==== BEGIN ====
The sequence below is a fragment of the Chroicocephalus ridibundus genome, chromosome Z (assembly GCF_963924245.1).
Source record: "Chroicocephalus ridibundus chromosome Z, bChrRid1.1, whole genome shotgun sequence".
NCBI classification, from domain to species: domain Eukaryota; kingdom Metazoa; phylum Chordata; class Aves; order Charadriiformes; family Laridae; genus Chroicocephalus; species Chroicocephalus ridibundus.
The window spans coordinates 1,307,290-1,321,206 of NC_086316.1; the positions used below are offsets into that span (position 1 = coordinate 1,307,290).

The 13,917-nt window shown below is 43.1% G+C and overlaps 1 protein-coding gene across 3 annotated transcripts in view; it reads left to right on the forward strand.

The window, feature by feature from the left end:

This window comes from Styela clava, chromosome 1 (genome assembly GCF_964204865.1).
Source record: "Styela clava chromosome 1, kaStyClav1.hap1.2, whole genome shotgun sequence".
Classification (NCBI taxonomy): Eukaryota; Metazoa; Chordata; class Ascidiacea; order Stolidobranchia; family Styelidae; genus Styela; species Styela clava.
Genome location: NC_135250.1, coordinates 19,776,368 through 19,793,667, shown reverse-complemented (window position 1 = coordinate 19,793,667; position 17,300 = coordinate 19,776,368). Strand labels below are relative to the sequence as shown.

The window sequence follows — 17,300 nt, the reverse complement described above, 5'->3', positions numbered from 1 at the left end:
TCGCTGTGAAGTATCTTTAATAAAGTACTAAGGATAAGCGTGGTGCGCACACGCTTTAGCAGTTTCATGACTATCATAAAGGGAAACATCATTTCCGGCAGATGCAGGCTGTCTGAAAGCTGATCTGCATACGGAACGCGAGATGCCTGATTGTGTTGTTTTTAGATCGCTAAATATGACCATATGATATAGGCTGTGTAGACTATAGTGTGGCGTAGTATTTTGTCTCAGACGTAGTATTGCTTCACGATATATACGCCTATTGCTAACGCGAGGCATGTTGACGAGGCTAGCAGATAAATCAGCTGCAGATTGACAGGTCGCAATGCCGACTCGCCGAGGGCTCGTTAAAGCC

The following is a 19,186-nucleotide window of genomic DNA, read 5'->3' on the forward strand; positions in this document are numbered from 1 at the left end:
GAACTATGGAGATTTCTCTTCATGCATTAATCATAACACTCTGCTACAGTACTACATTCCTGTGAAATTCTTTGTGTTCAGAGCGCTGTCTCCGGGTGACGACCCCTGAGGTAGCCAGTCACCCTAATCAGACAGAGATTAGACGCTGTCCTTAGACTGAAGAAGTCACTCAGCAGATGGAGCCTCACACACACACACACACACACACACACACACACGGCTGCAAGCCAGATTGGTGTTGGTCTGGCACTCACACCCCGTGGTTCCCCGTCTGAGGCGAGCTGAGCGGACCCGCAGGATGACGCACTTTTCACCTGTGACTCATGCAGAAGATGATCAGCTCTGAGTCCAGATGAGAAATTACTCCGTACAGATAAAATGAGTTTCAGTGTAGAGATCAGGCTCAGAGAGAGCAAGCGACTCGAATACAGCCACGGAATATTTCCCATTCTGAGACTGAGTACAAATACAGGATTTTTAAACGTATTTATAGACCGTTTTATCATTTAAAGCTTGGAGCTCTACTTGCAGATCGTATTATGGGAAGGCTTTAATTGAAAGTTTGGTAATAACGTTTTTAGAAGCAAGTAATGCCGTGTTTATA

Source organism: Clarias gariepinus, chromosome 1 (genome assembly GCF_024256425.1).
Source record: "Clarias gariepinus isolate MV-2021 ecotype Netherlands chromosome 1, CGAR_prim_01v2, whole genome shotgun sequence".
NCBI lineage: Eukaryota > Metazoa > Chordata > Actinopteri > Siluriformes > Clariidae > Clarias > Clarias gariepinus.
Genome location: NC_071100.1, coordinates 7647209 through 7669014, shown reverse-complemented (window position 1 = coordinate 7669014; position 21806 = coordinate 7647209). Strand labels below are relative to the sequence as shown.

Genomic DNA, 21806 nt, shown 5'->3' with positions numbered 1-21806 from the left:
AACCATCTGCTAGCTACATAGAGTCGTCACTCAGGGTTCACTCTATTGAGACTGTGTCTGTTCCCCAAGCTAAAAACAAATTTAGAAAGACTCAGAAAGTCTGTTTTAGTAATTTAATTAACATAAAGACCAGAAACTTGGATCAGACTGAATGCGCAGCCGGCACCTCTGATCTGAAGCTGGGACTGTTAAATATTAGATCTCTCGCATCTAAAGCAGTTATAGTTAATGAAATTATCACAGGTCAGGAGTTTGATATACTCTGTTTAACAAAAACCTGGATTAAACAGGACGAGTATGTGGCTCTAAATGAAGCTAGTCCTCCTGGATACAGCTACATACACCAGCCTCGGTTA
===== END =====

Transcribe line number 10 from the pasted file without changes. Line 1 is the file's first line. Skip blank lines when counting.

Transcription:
Genome location: NC_135250.1, coordinates 19,776,368 through 19,793,667, shown reverse-complemented (window position 1 = coordinate 19,793,667; position 17,300 = coordinate 19,776,368). Strand labels below are relative to the sequence as shown.